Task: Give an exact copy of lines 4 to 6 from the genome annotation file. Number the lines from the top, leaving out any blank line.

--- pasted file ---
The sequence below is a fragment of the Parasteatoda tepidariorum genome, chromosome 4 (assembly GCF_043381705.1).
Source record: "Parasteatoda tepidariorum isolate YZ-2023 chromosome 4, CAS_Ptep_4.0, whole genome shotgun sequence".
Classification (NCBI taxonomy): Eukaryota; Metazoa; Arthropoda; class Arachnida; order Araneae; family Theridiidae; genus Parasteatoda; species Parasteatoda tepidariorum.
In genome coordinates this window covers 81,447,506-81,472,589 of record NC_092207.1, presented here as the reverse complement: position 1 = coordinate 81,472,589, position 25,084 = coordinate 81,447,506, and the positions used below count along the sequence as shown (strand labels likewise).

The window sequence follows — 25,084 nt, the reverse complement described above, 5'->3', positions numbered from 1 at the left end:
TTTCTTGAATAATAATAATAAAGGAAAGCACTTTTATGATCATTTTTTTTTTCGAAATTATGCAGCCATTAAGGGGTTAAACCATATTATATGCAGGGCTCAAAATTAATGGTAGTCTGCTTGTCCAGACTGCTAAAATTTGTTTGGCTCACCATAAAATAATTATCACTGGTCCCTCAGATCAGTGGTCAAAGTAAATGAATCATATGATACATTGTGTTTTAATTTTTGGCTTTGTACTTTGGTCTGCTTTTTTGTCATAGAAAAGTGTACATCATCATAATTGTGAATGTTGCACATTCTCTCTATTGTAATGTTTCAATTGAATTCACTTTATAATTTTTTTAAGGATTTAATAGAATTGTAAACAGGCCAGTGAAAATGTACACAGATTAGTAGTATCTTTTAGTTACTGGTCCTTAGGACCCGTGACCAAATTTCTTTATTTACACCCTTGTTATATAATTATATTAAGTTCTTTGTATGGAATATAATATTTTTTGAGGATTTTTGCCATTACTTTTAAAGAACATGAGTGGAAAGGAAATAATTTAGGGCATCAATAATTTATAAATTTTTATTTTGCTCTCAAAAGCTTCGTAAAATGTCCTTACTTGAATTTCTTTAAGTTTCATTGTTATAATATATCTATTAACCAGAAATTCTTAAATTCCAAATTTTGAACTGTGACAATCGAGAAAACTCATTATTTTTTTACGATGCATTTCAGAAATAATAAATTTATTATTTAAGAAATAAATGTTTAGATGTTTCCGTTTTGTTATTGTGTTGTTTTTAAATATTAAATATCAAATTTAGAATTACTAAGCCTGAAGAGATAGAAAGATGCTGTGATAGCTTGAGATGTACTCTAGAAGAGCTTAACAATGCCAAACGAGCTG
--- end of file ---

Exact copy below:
In genome coordinates this window covers 81,447,506-81,472,589 of record NC_092207.1, presented here as the reverse complement: position 1 = coordinate 81,472,589, position 25,084 = coordinate 81,447,506, and the positions used below count along the sequence as shown (strand labels likewise).

The window sequence follows — 25,084 nt, the reverse complement described above, 5'->3', positions numbered from 1 at the left end:
TTTCTTGAATAATAATAATAAAGGAAAGCACTTTTATGATCATTTTTTTTTTCGAAATTATGCAGCCATTAAGGGGTTAAACCATATTATATGCAGGGCTCAAAATTAATGGTAGTCTGCTTGTCCAGACTGCTAAAATTTGTTTGGCTCACCATAAAATAATTATCACTGGTCCCTCAGATCAGTGGTCAAAGTAAATGAATCATATGATACATTGTGTTTTAATTTTTGGCTTTGTACTTTGGTCTGCTTTTTTGTCATAGAAAAGTGTACATCATCATAATTGTGAATGTTGCACATTCTCTCTATTGTAATGTTTCAATTGAATTCACTTTATAATTTTTTTAAGGATTTAATAGAATTGTAAACAGGCCAGTGAAAATGTACACAGATTAGTAGTATCTTTTAGTTACTGGTCCTTAGGACCCGTGACCAAATTTCTTTATTTACACCCTTGTTATATAATTATATTAAGTTCTTTGTATGGAATATAATATTTTTTGAGGATTTTTGCCATTACTTTTAAAGAACATGAGTGGAAAGGAAATAATTTAGGGCATCAATAATTTATAAATTTTTATTTTGCTCTCAAAAGCTTCGTAAAATGTCCTTACTTGAATTTCTTTAAGTTTCATTGTTATAATATATCTATTAACCAGAAATTCTTAAATTCCAAATTTTGAACTGTGACAATCGAGAAAACTCATTATTTTTTTACGATGCATTTCAGAAATAATAAATTTATTATTTAAGAAATAAATGTTTAGATGTTTCCGTTTTGTTATTGTGTTGTTTTTAAATATTAAATATCAAATTTAGAATTACTAAGCCTGAAGAGATAGAAAGATGCTGTGATAGCTTGAGATGTACTCTAGAAGAGCTTAACAATGCCAAACGAGCTG